Mariners Tidbit 31: Making Roster Moves

When you start your season this crappy, heads must roll.  Not important heads; minor heads.  Heads you won’t necessarily miss.

Yoervis Medina has been sent down to Tacoma, as has Tyler Olson.  Medina doesn’t strike me as being all that different than his last two seasons in the Majors, maybe a small uptick in wildness.  He’s got 7 walks to 9 strikeouts, so there’s probably your culprit considering his 3.00 ERA.  Honestly, I wouldn’t expect him to be gone for too long, as he’ll probably be the first one called up in the event of another injury to a bullpen arm.

Olson’s demotion makes a little more sense.  He has been wildly ineffective since making the club out of Spring Training.  Considering he’s yet to play any games in AAA, it would make some sense to keep him working regularly while at the same time taking some of the pressure off of his plate.

In their place, Joe Beimel and Mark Lowe return to the ballclub.  With Beimel, I suppose we’re hoping to catch lightning in a bottle twice.  With Lowe, I have no idea.  His fastball is a shell of its former self, so he better have good control and he better have a decent out-pitch.  He’s given up 1 run in 9 innings (with 11 strikeouts) down in Tacoma, so at least that’s a good sign.

On the offensive side, Austin Jackson goes on the DL with an ankle sprain.  We’re all hopeful that he won’t be out too long.  In his place, Justin Ruggiano will get the bulk of the starts in center, so at least we’ll get a nice extended look at what he has to offer.  Let’s hope it’s something in the way of quality at bats, because things are looking ugly.

Chris Taylor gets the call up, which doesn’t make a whole lot of sense, except I guess it means he’s the starting short stop for now, while Brad Miller gets to play that “rover” we all anticipated would be a possibility.  I don’t totally know what that’s going to entail.  It’s not like you’re going to sit Seager or Cano all that often.  Doesn’t make much sense to play him at first base, since LoMo is also a lefty (and he’s also starting to heat up finally).  The only other place for him is in the outfield, which means we have to get him ready to play Major League outfield by giving him practice reps before games.  That sounds … frightening.  Then again, can he be any worse than Weeks?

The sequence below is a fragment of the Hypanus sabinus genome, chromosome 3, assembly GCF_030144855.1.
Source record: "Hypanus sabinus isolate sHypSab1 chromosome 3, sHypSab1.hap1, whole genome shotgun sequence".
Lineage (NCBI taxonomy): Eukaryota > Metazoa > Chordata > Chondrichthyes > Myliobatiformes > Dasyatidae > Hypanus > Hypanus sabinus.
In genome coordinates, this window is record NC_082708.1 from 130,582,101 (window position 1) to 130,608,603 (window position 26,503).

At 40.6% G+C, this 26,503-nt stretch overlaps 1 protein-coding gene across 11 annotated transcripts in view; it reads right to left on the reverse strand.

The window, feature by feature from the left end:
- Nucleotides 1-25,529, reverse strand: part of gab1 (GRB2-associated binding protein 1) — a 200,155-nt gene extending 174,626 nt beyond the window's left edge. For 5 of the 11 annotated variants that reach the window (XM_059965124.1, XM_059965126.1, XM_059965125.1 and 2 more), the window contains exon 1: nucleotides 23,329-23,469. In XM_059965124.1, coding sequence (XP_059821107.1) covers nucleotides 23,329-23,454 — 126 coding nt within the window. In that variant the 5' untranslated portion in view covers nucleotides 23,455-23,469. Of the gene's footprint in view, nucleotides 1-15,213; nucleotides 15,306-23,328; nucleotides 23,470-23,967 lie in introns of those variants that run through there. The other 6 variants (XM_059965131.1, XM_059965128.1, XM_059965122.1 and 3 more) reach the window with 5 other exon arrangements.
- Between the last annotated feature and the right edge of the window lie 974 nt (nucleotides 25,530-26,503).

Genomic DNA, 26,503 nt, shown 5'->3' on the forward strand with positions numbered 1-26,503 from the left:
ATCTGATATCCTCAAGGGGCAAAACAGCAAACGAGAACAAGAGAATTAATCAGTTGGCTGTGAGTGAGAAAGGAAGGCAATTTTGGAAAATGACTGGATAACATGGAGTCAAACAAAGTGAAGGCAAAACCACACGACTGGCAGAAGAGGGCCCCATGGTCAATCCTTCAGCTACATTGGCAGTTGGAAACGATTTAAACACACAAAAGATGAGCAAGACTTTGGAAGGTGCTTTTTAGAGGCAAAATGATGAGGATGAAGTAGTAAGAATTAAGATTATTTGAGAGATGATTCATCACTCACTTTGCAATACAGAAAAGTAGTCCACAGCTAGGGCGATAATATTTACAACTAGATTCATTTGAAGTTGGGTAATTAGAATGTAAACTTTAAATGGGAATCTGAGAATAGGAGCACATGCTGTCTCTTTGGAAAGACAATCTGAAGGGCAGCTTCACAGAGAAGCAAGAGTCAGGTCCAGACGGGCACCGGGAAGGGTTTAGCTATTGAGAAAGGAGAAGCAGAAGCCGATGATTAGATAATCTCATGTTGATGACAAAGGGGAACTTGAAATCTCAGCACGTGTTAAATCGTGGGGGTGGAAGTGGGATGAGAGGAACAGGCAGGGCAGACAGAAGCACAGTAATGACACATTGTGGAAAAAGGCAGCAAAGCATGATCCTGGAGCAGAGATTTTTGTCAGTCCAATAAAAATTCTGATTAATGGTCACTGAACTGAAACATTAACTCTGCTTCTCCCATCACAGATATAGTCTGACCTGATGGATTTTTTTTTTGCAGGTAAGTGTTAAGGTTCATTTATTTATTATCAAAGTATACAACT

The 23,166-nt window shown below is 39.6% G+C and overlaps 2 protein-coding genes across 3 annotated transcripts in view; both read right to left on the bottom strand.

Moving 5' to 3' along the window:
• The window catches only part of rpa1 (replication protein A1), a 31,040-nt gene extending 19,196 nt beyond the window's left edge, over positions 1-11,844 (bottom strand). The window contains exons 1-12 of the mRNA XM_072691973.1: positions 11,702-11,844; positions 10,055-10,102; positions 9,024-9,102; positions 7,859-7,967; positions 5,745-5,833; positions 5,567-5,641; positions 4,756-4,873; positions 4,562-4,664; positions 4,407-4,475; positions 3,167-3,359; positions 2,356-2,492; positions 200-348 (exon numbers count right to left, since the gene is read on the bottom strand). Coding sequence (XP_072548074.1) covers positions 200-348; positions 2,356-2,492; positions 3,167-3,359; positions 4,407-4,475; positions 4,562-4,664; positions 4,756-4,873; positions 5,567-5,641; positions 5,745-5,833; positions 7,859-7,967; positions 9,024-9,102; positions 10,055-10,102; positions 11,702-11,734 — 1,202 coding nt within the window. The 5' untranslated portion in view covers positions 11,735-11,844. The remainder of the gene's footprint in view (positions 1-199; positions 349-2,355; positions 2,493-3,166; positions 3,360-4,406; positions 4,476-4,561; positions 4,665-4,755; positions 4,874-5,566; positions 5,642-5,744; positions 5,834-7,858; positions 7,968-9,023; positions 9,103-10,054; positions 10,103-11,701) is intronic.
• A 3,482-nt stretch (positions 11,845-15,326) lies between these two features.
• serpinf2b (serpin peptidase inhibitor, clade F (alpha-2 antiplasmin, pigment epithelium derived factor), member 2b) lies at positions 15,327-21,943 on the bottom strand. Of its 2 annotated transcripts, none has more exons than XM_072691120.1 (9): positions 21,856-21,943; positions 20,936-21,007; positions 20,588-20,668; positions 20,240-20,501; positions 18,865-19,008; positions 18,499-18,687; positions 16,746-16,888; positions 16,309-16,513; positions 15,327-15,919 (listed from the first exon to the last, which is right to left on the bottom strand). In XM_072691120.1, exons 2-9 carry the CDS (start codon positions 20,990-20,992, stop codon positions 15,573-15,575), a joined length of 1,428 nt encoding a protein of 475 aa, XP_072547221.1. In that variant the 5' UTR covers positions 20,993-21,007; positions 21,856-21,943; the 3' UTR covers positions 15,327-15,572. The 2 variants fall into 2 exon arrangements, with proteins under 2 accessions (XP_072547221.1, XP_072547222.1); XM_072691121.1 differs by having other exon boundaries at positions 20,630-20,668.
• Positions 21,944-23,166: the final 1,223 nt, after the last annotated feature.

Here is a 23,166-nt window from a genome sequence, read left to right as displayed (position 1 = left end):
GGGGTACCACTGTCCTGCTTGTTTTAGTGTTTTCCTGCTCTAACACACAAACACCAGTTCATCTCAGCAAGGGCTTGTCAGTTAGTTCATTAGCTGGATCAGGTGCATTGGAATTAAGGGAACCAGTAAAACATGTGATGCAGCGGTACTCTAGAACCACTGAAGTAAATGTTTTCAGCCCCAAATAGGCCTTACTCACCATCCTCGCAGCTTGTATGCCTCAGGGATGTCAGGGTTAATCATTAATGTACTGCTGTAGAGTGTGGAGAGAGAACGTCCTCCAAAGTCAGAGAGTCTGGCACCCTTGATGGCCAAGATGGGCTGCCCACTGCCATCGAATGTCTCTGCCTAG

I don’t see a lot in the way of improvement with this roster shakeup, but sometimes a shakeup for the sake of making a shakeup is exactly what a team needs.  What does that even mean?  I have no idea either.  The world doesn’t exactly make a whole lotta sense when the Astros are 7 games up in first place.

Mariners Tidbit 19: Huge Early Turnaround

That was some kind of memorable series down in Oakland, as far as first-week series go.  Kick it off with the drubbing to end all drubbings – and yet another example of the Mariners being totally inept against left-handed starting pitchers – to drop our record to 1-3.  If you weren’t freaking out after Friday, then you’re better than I am.

On Saturday, we got a surprising quality start out of J.A. Happ.  Yet, going into the 8th, we were down 2-1 and staring into the hopeless pitch-black maw of our crushing reality.  Then, with two outs and two runners on, Nelson Cruz did what we all expected him to do:  jack a 3-run bomb to change the course of the game.  And to think, it almost didn’t happen, but for an error by the short stop to keep the inning going.

Of course, that lead would be promptly given up in the bottom of the inning, making it 4-4.  Some nifty bullpen work and defense (including the winning run getting thrown out at the plate in the bottom of the 10th) got us to the 11th, where LoMo scored on a Brad Miller double, with Rodney locking down the save.

You have to like the scrappiness of this Mariners team after Saturday’s comeback victory, but they were back to their old tricks on Sunday.  With Felix on the mound, of course the Mariners were no-hit through five innings.  Felix was dealing with some lower body issues that sapped some of his ability, resulting in three runs scored in the bottom of the fourth.  It appeared to be another one of those games where Felix gets nothing from his offense (against a pitcher I’d never heard of before yesterday).

But, don’t forget, these aren’t your slightly older brother’s Mariners!  These guys are here to play, and frankly, no lead by the other team should be necessarily considered safe.

The Mariners knocked Jesse Hahn out of the game in the 6th thanks to 3 hits, 2 walks, a sac fly, and a crucial 2-out error on the right fielder.  The Mariners ultimately managed to score 4 to take the lead and put Felix in line for the win.  Three more were tacked on the very next inning thanks to a pinch-hit Rickie Weeks bomb to dead center, and all looked very right with the world.